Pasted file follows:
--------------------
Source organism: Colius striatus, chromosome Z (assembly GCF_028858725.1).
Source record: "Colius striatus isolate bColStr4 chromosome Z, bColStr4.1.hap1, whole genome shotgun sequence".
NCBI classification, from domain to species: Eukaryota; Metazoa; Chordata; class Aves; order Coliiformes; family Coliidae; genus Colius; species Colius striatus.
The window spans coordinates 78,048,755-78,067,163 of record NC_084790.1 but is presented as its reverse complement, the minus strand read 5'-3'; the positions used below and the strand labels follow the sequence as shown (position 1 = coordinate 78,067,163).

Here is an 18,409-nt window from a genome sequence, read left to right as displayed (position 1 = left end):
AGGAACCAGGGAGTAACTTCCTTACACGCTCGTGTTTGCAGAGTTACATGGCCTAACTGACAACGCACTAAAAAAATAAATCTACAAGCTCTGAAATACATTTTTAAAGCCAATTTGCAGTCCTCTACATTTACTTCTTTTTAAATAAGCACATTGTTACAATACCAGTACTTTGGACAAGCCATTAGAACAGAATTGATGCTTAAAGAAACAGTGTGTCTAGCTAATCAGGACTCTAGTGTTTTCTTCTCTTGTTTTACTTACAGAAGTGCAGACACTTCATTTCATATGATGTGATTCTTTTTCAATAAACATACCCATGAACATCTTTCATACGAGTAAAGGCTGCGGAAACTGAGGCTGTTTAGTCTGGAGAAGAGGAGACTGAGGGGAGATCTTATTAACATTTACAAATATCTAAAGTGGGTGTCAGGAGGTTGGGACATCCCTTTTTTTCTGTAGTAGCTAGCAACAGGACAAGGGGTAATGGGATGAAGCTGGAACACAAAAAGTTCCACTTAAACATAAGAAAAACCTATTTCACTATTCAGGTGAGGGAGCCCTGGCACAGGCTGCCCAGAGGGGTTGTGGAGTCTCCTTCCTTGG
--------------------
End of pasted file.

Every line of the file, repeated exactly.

Source organism: Colius striatus, chromosome Z (assembly GCF_028858725.1).
Source record: "Colius striatus isolate bColStr4 chromosome Z, bColStr4.1.hap1, whole genome shotgun sequence".
NCBI classification, from domain to species: Eukaryota; Metazoa; Chordata; class Aves; order Coliiformes; family Coliidae; genus Colius; species Colius striatus.
The window spans coordinates 78,048,755-78,067,163 of record NC_084790.1 but is presented as its reverse complement, the minus strand read 5'-3'; the positions used below and the strand labels follow the sequence as shown (position 1 = coordinate 78,067,163).

Here is an 18,409-nt window from a genome sequence, read left to right as displayed (position 1 = left end):
AGGAACCAGGGAGTAACTTCCTTACACGCTCGTGTTTGCAGAGTTACATGGCCTAACTGACAACGCACTAAAAAAATAAATCTACAAGCTCTGAAATACATTTTTAAAGCCAATTTGCAGTCCTCTACATTTACTTCTTTTTAAATAAGCACATTGTTACAATACCAGTACTTTGGACAAGCCATTAGAACAGAATTGATGCTTAAAGAAACAGTGTGTCTAGCTAATCAGGACTCTAGTGTTTTCTTCTCTTGTTTTACTTACAGAAGTGCAGACACTTCATTTCATATGATGTGATTCTTTTTCAATAAACATACCCATGAACATCTTTCATACGAGTAAAGGCTGCGGAAACTGAGGCTGTTTAGTCTGGAGAAGAGGAGACTGAGGGGAGATCTTATTAACATTTACAAATATCTAAAGTGGGTGTCAGGAGGTTGGGACATCCCTTTTTTTCTGTAGTAGCTAGCAACAGGACAAGGGGTAATGGGATGAAGCTGGAACACAAAAAGTTCCACTTAAACATAAGAAAAACCTATTTCACTATTCAGGTGAGGGAGCCCTGGCACAGGCTGCCCAGAGGGGTTGTGGAGTCTCCTTCCTTGG